Quantcast

Royal Society Study Shows Profound Challenges of Population and Consumption

Center for Biological Diversity

A scientific study released April 26 by the London-based Royal Society finds that the world’s human population growth and consumption of natural resources by rich countries present “profound” challenges to economies and our environment. The report, People and the Planet, includes several recommendations for ensuring the health of all life on the planet, including supporting voluntary family planning.

“The recommendations included in this study should be heeded by environmental activists around the world,” said Amy Harwood, coordinator for the Center for Biological Diversity’s human population campaign. “Unsustainable growth of the world’s human population is having profound environmental effects, including pushing more and more plants and animals toward extinction. Population growth and consumption simply have to be part of the discussion when we’re talking about environmental issues.”

In recent years, awareness and concern about the effects of a growing population has been increasing. As environmental advocates succeed at promoting new initiatives to reduce consumption, the resulting changes are jeopardized by more and more people doing the consuming. In People and the Planet, researchers recognize this complex connection. “Population is not only about the growing numbers of people: changes in age structure, migration, urbanization and population decline present both opportunities and challenges to human health, wellbeing and the environment.”

The world’s human population has doubled since 1970, reaching 7 billion in 2011. It could exceed 9 billion by 2050.

The Center is the only environmental group with a full-time campaign highlighting the connection between unsustainable human population growth and the ongoing extinction crisis for plants and animals around the world. Since 2010, it has handed out more than a half-million free Endangered Species Condoms as a part of the 7 Billion and Counting campaign to raise awareness about population and wildlife extinctions.

To read the full report, click here.

For more information, click here.

EcoWatch Daily Newsletter

A new study shows that half of all Arctic warming and corresponding sea-loss during the late 20th century was caused by ozone-depleting substances. Here, icebergs discharged from Greenland's Jakobshavn Glacier. Kevin Krajick / Earth Institute / EurekAlert!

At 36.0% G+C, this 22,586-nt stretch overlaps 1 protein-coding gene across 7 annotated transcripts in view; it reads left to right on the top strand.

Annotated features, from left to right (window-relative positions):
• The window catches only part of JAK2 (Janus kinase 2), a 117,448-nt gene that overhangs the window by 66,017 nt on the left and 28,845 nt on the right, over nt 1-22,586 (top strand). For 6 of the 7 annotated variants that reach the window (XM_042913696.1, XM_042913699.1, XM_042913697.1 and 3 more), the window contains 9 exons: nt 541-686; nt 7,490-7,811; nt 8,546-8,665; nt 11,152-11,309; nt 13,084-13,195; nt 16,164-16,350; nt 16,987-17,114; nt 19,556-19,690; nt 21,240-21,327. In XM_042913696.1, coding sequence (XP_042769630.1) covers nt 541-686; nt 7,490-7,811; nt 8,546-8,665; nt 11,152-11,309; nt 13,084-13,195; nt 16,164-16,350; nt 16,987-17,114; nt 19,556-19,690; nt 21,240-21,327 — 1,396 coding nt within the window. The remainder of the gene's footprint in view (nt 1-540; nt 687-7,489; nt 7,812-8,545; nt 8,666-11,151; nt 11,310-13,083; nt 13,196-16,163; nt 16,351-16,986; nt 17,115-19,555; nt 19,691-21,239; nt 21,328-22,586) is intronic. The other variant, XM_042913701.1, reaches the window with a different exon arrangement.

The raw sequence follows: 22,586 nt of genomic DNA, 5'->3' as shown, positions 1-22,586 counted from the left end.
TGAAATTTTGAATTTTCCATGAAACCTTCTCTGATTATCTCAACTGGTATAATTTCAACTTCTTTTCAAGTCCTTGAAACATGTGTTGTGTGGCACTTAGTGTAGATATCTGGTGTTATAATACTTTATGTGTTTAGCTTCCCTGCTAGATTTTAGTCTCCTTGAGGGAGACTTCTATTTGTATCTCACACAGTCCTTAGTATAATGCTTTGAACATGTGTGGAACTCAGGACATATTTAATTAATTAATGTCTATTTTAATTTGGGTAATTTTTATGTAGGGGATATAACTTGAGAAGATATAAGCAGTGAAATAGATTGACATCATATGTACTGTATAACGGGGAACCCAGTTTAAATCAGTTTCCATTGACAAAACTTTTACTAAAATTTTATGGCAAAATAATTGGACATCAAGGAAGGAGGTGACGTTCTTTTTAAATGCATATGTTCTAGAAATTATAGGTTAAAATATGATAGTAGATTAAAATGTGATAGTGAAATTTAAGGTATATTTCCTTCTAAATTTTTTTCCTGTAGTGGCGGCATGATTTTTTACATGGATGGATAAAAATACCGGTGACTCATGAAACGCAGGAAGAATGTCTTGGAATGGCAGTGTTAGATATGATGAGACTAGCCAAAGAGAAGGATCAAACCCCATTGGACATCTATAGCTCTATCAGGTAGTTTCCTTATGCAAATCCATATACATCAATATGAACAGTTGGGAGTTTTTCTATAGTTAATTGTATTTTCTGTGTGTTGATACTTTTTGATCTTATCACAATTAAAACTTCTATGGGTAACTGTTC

The world awakened to the hole in the ozone layer in 1985, which scientists attributed it to ozone depleting substances. Two years later, in Montreal, the world agreed to ban the halogen compounds causing the massive hole over Antarctica. Research now shows that those chemicals didn't just cut a hole in the ozone layer, they also warmed up the Arctic.

Read More
Diane Wilson holds up a bag full of nurdles she collected from one of Formosa's outfall areas on Jan. 15. Julie Dermansky / DeSmogBlog

By Julie Dermansky

On the afternoon of Jan. 15, activist Diane Wilson kicked off a San Antonio Estuary Waterkeeper meeting on the side of the road across from a Formosa plastics manufacturing plant in Point Comfort, Texas.

After Wilson and the waterkeeper successfully sued Formosa in 2017, the company agreed to no longer release even one of the tiny plastic pellets known as nurdles into the region's waterways. The group of volunteers had assembled that day to check whether the plant was still discharging these raw materials of plastics manufacturing.

Read More
Sponsored

By Simon Coghlan and Kobi Leins

A remarkable combination of artificial intelligence (AI) and biology has produced the world's first "living robots."

Read More
Malaysian Environment Minister Yeo Bee Yin (front 2nd L) and officials inspect a container containing plastic waste shipment on Jan. 20, 2020 before sending back to the countries of origin. AFP via Getty Images

The Southeast Asian country Malaysia has sent 150 shipping containers packed with plastic waste back to 13 wealthy countries, putting the world on notice that it will not be the world's garbage dump, as CNN reported. The countries receiving their trash back include the United States, the United Kingdom, France and Canada.

Read More
Trump leaves after delivering a speech at the Congress Centre during the World Economic Forum annual meeting in Davos on Jan. 21, 2020. JIM WATSON / AFP via Getty Images

U.S. President Donald Trump dismissed the concerns of environmental activists as "pessimism" in a speech to political and business leaders at the start of the World Economic Forum (WEF) in Davos on Tuesday.

Read More